I’m already hearing talk of office Christmas parties and its only early October. My liver is wincing at the thought. You know the routine. By the first Friday in December you’re staring your first big night out in the face and before you’ve had your first taste of turkey or a mince pie, you’ve stopped paying much attention to your routine, what you’re eating, how often you’re getting to the gym and your blood is 70 proof.
Let’s go into this year’s festivities with a plan for damage limitation and a plan to beat the bloat and prime your brain for positivity come the new year.
What you eat is very important but what’s often overlooked is how you digest what you eat. The primary site of interaction between our food and our bodies is our gut and therefore, the health of your gut is vital to beating the bloat and priming your brain for positivity in the new year.
The good bacteria that live in your gut can produce serotonin, the feel-good chemical that regulates your mood (as well as the proper functioning of your appetite and digestion), and therefore some studies suggest that probiotics (good bacteria) can have an anti-depressant affect.
Dopamine is another chemical involved in our sense of well-being. Where serotonin is the feel-good chemical, dopamine is involved in the anticipation and pursuit of feeling good. For example, the anticipation and consumption of alcohol increases dopamine production. When we’re hungover and experiencing alcohol withdrawal, serotonin is suppressed, and dopamine is deficient and both low serotonin and low dopamine have been linked to depression.
So, when we knock serotonin and dopamine out of sync with lots of late nights and heavy drinking, it has an impact on upon our sense of well-being. Our levels of dopamine and serotonin can affect the makeup of the bacteria in our gut (the microbiome), and the ability of our gut to move properly and absorb nutrients, and can impact the role our gut plays in our immune system.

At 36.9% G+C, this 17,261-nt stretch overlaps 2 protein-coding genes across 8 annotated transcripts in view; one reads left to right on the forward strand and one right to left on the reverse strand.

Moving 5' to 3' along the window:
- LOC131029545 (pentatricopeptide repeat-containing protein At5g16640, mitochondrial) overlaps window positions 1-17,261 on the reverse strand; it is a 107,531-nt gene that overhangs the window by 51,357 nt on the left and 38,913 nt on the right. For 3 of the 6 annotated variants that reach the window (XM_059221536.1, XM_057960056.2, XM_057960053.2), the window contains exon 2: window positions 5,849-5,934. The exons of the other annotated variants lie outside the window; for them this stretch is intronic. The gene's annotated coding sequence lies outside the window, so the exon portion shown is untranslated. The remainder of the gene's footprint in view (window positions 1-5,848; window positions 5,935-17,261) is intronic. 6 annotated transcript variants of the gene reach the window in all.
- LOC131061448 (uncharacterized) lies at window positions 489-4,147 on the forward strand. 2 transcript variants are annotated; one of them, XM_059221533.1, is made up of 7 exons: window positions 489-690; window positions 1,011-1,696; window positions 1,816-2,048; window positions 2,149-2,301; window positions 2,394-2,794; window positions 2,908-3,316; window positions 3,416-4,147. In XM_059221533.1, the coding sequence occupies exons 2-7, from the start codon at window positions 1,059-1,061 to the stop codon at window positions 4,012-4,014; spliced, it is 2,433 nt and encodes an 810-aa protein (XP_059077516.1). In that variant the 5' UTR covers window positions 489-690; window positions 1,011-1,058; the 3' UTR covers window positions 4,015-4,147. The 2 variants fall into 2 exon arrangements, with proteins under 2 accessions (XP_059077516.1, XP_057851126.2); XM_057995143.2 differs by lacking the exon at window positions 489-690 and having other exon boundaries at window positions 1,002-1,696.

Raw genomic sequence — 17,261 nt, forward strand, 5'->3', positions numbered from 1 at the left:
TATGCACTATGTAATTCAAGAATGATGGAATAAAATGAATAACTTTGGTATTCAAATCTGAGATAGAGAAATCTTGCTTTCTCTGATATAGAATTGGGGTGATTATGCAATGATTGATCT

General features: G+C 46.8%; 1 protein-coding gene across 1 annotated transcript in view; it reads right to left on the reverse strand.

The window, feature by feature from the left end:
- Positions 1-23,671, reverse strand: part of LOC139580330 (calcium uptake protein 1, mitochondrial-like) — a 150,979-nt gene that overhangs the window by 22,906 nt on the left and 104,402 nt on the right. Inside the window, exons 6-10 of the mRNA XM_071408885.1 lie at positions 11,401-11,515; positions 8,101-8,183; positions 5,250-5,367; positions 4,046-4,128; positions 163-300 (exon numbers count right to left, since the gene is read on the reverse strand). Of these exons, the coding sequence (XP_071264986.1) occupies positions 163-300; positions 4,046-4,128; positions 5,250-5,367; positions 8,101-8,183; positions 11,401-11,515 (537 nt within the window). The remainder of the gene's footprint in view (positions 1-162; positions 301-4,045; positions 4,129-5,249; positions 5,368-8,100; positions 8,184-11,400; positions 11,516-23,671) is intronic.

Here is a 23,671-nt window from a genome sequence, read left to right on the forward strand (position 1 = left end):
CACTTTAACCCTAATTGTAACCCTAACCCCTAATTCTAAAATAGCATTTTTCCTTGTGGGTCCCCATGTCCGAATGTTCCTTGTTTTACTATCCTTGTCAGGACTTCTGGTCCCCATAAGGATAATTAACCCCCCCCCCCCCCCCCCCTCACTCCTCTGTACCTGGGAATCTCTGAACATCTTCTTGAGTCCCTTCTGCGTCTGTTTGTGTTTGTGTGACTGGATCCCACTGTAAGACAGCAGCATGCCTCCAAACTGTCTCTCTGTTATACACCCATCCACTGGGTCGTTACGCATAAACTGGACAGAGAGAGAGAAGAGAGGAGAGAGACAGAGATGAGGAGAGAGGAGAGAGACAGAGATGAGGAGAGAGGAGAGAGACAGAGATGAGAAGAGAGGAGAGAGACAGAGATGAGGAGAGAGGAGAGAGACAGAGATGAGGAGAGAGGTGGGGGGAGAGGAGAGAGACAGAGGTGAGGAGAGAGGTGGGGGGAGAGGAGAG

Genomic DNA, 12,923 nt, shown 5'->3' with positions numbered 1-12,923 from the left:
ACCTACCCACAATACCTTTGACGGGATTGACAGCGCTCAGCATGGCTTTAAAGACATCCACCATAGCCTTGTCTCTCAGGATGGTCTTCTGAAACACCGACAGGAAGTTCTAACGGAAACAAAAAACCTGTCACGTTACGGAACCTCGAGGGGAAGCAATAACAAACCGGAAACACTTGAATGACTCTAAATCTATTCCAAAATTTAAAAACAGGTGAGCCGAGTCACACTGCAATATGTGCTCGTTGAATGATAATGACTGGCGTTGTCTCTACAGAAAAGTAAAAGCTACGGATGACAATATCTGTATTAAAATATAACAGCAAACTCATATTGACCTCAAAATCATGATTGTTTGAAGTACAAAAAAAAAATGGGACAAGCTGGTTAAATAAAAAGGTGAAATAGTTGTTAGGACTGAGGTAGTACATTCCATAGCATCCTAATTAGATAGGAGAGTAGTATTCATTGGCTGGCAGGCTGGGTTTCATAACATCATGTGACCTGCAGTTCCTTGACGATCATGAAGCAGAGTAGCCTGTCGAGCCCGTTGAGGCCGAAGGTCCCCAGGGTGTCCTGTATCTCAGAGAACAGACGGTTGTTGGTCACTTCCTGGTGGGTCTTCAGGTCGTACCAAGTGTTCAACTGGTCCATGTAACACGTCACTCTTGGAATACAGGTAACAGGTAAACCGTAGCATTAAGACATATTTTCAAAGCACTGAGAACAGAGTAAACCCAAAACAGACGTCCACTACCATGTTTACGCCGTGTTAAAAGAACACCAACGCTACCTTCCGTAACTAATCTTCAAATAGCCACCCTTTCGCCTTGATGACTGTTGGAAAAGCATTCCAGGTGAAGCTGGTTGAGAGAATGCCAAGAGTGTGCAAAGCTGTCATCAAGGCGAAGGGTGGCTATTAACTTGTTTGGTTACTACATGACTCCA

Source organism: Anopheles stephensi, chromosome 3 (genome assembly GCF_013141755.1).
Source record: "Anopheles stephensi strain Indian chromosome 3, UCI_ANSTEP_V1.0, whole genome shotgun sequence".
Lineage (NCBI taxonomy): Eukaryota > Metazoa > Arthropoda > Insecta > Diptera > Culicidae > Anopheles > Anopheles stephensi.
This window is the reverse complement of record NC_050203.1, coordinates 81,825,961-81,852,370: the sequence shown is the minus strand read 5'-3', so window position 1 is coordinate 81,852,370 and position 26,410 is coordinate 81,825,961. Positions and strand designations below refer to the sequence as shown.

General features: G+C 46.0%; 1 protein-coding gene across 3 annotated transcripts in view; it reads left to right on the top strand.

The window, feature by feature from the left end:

But that’s only half the story. This gut-brain relationship is a two-way street. Most of our serotonin is produced in the gut and while dopamine isn’t produced in the gut, the consumption of sugary and fatty food spikes dopamine in the brain and triggers us to search out more of the same.
When we alter our diets over the festive period and consume lots of acidic pro-inflammatory sugary and fatty processed foods and alcoholic or sweetened drinks, like mince pies and mulled wine, we disrupt the proper movement of our gut and help the bad bacteria in our gut grow and thrive. Not only are we left bloated and uncomfortable but throwing our gut out of sync impacts upon the healthy functioning of our brains and therefore, our sense of well-being.
We can beat the bloat and prime our brains for new year positivity by supporting the healthy balance of our gut with probiotic foods like natural yogurt, kefir and pickled foods, or probiotic supplements, and by eating foods rich in proteins that support dopamine and serotonin production, such as free-range eggs, poultry, oily fish, nuts, seeds, spinach and bananas. So put down the booze and sweets and think turkey and walnuts this Christmas.